Evolution of the stable carbon isotope composition of atmospheric CO₂ over the last glacial cycle

Eggleston, S.; Schmitt, J.; Bereiter, B.; Schneider, R.; Fischer, H. (2016). Evolution of the stable carbon isotope composition of atmospheric CO₂ over the last glacial cycle. Paleoceanography, 31(3), pp. 434-452. American Geophysical Union 10.1002/2015PA002874

eggleston16po.pdf - Published Version
Available under License Publisher holds Copyright.

Download (2MB) | Preview

We present new δ¹³C measurements of atmospheric CO₂ covering the last glacial/interglacial cycle, complementing previous records covering Terminations I and II. Most prominent in the new record is a significant depletion in δ¹³C(atm) of 0.5‰ occurring during marine isotope stage (MIS) 4, followed by an enrichment of the same magnitude at the beginning of MIS 3. Such a significant excursion in the record is otherwise only observed at glacial terminations, suggesting that similar processes were at play, such as
changing sea surface temperatures, changes in marine biological export in the Southern Ocean (SO) due to variations in aeolian iron fluxes, changes in the Atlantic meridional overturning circulation, upwelling of deep water in the SO, and long-term trends in terrestrial carbon storage. Based on previous modeling studies, we propose constraints on some of these processes during specific time intervals. The decrease in δ¹³C(atm) at the end of MIS 4 starting approximately 64 kyr B.P. was accompanied by increasing [CO₂]. This period is also marked by a decrease in aeolian iron flux to the SO, followed by an increase in SO upwelling during Heinrich event 6, indicating that it is likely that a large amount of δ¹³C-depleted carbon was transferred to the deep oceans previously, i.e., at the onset of MIS 4. Apart from the upwelling event at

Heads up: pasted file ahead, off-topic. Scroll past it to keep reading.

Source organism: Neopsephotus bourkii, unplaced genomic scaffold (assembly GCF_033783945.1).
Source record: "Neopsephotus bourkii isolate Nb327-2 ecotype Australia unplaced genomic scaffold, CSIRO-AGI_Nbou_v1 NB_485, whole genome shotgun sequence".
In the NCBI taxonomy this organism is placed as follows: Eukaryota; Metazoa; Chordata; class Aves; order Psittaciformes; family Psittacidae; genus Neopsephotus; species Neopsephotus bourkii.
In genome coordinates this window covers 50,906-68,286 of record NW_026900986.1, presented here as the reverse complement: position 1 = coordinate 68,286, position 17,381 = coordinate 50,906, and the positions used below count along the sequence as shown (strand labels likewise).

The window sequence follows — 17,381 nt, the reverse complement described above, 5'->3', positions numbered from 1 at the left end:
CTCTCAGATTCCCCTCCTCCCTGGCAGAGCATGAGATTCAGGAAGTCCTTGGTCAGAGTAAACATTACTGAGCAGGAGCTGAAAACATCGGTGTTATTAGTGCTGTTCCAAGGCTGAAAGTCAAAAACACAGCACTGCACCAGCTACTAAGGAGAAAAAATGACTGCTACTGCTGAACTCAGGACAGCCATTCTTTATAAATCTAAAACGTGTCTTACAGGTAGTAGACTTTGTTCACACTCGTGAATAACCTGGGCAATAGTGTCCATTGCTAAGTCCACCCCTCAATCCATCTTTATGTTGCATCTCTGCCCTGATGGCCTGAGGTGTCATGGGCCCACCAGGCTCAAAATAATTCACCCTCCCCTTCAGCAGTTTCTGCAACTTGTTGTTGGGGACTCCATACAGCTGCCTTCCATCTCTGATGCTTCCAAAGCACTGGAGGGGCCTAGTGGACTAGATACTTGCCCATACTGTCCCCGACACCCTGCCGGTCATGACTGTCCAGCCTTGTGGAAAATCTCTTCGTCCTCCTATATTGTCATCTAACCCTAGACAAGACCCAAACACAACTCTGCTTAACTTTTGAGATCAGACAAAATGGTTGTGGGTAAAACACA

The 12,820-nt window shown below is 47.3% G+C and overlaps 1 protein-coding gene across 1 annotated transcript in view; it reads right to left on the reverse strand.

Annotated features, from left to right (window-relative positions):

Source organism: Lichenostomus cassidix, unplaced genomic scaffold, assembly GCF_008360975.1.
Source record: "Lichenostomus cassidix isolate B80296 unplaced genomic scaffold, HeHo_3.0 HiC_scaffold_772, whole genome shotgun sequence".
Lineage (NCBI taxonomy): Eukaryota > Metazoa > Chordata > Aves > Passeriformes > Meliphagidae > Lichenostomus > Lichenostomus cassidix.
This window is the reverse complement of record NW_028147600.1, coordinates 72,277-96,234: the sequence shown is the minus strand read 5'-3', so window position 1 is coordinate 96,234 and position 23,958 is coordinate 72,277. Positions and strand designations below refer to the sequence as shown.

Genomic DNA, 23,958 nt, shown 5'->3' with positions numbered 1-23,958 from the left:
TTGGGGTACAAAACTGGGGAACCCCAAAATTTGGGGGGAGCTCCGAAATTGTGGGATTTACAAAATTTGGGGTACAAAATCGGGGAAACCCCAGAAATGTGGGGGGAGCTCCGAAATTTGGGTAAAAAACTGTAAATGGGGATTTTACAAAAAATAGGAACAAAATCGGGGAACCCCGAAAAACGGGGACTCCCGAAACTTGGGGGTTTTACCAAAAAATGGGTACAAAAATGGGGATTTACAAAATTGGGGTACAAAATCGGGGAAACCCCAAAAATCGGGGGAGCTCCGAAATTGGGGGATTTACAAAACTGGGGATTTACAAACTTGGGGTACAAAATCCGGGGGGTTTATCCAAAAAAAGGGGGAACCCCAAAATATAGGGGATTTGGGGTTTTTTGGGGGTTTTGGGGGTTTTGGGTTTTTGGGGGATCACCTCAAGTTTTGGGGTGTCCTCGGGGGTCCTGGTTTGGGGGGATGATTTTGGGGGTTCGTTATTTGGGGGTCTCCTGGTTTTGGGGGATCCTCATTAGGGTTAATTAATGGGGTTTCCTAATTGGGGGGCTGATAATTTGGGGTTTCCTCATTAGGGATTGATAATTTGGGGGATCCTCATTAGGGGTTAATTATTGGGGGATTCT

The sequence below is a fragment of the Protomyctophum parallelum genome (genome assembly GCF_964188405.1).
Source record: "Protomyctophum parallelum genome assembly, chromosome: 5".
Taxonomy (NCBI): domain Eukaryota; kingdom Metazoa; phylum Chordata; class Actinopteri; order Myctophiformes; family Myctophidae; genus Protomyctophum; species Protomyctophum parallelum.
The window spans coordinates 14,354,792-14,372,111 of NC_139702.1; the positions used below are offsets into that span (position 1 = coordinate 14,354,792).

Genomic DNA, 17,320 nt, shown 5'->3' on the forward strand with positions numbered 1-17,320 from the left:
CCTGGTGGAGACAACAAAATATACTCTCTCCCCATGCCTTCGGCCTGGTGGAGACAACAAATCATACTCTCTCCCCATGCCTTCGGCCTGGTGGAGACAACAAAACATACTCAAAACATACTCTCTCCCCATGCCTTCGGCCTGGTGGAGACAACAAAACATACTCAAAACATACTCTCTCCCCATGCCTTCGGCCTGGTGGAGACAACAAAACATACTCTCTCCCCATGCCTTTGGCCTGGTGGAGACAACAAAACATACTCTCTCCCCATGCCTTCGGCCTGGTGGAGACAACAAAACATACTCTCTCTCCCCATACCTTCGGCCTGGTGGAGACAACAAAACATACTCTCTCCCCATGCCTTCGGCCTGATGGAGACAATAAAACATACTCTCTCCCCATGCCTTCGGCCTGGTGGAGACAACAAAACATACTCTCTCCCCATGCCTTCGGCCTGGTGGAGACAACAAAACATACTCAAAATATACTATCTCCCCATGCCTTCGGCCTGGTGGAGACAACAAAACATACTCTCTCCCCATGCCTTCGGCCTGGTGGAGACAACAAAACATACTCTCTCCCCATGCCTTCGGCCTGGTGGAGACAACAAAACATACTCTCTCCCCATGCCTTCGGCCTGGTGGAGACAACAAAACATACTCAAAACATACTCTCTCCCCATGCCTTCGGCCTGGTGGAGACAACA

the end of MIS 4 (and potentially smaller events during Heinrich events in MIS 3), upwelling of deep water in the SO remained reduced until the last glacial termination, whereupon a second pulse of isotopically light carbon was released into the atmosphere.

Item Type:

Journal Article (Original Article)


08 Faculty of Science > Physics Institute > Climate and Environmental Physics
10 Strategic Research Centers > Oeschger Centre for Climate Change Research (OCCR)
08 Faculty of Science > Physics Institute

UniBE Contributor:

Eggleston, Sarah Skye; Schmitt, Jochen; Bereiter, Bernhard; Schneider, Robert and Fischer, Hubertus


500 Science > 530 Physics




American Geophysical Union




Doris Rätz

Date Deposited:

08 Jul 2016 15:35

Last Modified:

05 Dec 2022 14:56

Publisher DOI:






Actions (login required)

Edit item Edit item
Provide Feedback